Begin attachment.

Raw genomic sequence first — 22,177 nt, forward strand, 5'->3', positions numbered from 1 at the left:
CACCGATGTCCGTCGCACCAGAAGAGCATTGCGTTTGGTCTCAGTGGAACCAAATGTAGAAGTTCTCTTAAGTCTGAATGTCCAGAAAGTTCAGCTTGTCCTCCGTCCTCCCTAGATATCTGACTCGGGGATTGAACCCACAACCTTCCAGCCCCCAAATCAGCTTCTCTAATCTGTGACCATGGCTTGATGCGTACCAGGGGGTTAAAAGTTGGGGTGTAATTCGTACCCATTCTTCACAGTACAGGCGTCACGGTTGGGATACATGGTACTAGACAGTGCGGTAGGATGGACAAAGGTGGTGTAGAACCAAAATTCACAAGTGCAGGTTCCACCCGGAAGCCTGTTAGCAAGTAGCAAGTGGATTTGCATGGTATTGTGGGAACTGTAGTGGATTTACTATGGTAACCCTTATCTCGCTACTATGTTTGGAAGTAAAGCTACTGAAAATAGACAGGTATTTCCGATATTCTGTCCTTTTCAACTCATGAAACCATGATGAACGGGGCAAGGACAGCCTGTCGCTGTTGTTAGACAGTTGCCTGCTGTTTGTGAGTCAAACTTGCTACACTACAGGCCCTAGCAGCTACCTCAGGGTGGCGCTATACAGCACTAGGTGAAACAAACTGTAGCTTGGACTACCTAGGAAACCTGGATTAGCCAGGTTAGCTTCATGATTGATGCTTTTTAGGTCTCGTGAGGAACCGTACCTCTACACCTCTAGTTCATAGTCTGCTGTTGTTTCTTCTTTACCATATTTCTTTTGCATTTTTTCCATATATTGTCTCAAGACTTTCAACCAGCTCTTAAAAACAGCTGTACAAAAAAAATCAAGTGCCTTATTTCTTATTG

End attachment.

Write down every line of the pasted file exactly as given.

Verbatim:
Raw genomic sequence first — 22,177 nt, forward strand, 5'->3', positions numbered from 1 at the left:
CACCGATGTCCGTCGCACCAGAAGAGCATTGCGTTTGGTCTCAGTGGAACCAAATGTAGAAGTTCTCTTAAGTCTGAATGTCCAGAAAGTTCAGCTTGTCCTCCGTCCTCCCTAGATATCTGACTCGGGGATTGAACCCACAACCTTCCAGCCCCCAAATCAGCTTCTCTAATCTGTGACCATGGCTTGATGCGTACCAGGGGGTTAAAAGTTGGGGTGTAATTCGTACCCATTCTTCACAGTACAGGCGTCACGGTTGGGATACATGGTACTAGACAGTGCGGTAGGATGGACAAAGGTGGTGTAGAACCAAAATTCACAAGTGCAGGTTCCACCCGGAAGCCTGTTAGCAAGTAGCAAGTGGATTTGCATGGTATTGTGGGAACTGTAGTGGATTTACTATGGTAACCCTTATCTCGCTACTATGTTTGGAAGTAAAGCTACTGAAAATAGACAGGTATTTCCGATATTCTGTCCTTTTCAACTCATGAAACCATGATGAACGGGGCAAGGACAGCCTGTCGCTGTTGTTAGACAGTTGCCTGCTGTTTGTGAGTCAAACTTGCTACACTACAGGCCCTAGCAGCTACCTCAGGGTGGCGCTATACAGCACTAGGTGAAACAAACTGTAGCTTGGACTACCTAGGAAACCTGGATTAGCCAGGTTAGCTTCATGATTGATGCTTTTTAGGTCTCGTGAGGAACCGTACCTCTACACCTCTAGTTCATAGTCTGCTGTTGTTTCTTCTTTACCATATTTCTTTTGCATTTTTTCCATATATTGTCTCAAGACTTTCAACCAGCTCTTAAAAACAGCTGTACAAAAAAAATCAAGTGCCTTATTTCTTATTG